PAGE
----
This article is part of the World Economic Forum's Geostrategy platform
In 2019, the process of democracy will impact 3.28 billion people, with 1.34 billion or 40% of the sample from India alone.
Voters from across diverse geographies, believers in varied ideologies and belonging to several shades of inequality, will oversee and be impacted by political change.
From Afghanistan and Australia to Thailand and Uruguay, these 62 countries will elect new leaders, according to the International Foundation for Electoral Systems. Howsoever flawed or imperfect some of these democracies, 2019 is the year when the voting population of two-fifths of the world — more than half of it, if we exclude China — will elect new leaders.
This will impact several issues, from foreign affairs and defence deals, to domestic coalition complexities and local policymaking. This will also bring a huge element of uncertainty to the world.
Most watched votes
While we will know these answers only later this year, the most impactful expressions of these choices will be in India that goes in for general elections in April and the European Union to elect the European Parliament in May.
The latter will give more of a sense of direction of what the Western world is thinking rather than executing it. But both will be the world’s most-watched elections.
Together, they impact 1.85 billion people, whose aspirations will shape the textures of international relations and global economics in 2019.
But aside from these two, there will be several large elections — Thailand and Nigeria, impacting 255 million people, in February; Indonesia and Afghanistan (299 million) in April; the Philippines and South Africa (162 million) in May; Japan (127 million) in July, Canada and Argentina (81 million) in October; Poland and Australia (63 million) in November; Romania (19 million) in December.
While those who track changing world orders will need to examine these 15 elections very closely, you cannot leave out smaller countries — Finland (5.5 million) in April; Slovakia (5.4 million) in May; the Netherlands, Belgium and Lithuania (31.4 million) in May; Latvia (1.9 million) in June; Bolivia, Haiti and Greece (32.9 million) in October; Croatia and Tunisia (15.7 million) in December.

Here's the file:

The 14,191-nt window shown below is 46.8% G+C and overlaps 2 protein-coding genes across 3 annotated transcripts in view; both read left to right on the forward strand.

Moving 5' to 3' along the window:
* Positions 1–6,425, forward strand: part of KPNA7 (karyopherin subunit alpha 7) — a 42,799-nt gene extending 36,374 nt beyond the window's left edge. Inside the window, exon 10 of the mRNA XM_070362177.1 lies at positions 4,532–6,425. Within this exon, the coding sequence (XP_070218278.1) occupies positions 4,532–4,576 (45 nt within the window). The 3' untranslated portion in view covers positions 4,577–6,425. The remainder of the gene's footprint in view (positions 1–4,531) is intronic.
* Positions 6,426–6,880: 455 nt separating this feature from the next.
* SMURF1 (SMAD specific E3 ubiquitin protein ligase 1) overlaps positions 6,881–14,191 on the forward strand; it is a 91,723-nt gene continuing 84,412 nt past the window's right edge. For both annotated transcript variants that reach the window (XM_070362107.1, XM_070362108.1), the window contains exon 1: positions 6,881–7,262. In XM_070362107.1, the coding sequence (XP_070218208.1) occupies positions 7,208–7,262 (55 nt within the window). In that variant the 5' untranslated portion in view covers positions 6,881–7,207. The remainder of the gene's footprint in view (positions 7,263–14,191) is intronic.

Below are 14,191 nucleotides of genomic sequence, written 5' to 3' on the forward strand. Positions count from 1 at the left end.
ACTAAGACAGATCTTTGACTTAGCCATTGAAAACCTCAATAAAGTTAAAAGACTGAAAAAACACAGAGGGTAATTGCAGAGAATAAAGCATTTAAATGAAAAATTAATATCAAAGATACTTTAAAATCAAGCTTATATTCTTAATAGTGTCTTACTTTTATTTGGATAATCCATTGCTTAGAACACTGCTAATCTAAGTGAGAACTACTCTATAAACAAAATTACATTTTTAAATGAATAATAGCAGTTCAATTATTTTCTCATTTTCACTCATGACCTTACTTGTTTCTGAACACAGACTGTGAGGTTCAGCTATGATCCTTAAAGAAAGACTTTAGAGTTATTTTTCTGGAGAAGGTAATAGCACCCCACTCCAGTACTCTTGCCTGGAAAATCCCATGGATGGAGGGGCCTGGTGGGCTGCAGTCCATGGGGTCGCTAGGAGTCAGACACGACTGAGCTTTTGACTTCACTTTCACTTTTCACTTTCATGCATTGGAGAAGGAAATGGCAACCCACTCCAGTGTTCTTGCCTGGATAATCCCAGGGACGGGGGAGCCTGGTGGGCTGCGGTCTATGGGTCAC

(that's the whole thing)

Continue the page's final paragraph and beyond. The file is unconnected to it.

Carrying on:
On the lowest side of the spectrum, the smallest elections will be held in Cocos (Keeling) Islands (population: 596) for their Shire Council; a referendum for the 3,398 people in the Falkland Islands; Montserrat (population: 4,900); and Tuvalu (11,192), Nauru (13,649), and Gibraltar (34,571) in March, July and December respectively.
As political parties fight for their mandates and tweak their manifestos to express their nations' economic direction, expect huge uncertainties in policy stability and, as a result, sharp volatility in global markets. From oil and currencies to debt and stocks, 2019 will provide rich fodder for global speculators.
In other words, these 62 elections in 2019 will impact geopolitical and geo-economic indicators from all six continents — no sample could be as diverse or as disparate as this.
It will be a political economy laboratory whose outcomes will spill beyond these nations' boundaries. This year will be the year when social scientists from across the world will be able to test their hypotheses on predicting new world orders.
One country at a time, the choices before these 62 nations in 2019 will be layered. Will the world redefine and shift to a truly liberal order, one that has not been hijacked by the elite, but carries within it greater inclusion — economic, social and cultural? Will it change towards becoming more conservative, inward-looking, a me-first or me-only, rather than a global collective meeting global challenges of free and fair trade or climate change together?
Or will it be status-quo? The answers will trickle in by mid-2019 — and consolidate by the end of the year.
Why this new year will tell us if it’s time for a new world order, Gautam Chikermane, the Observer Research Foundation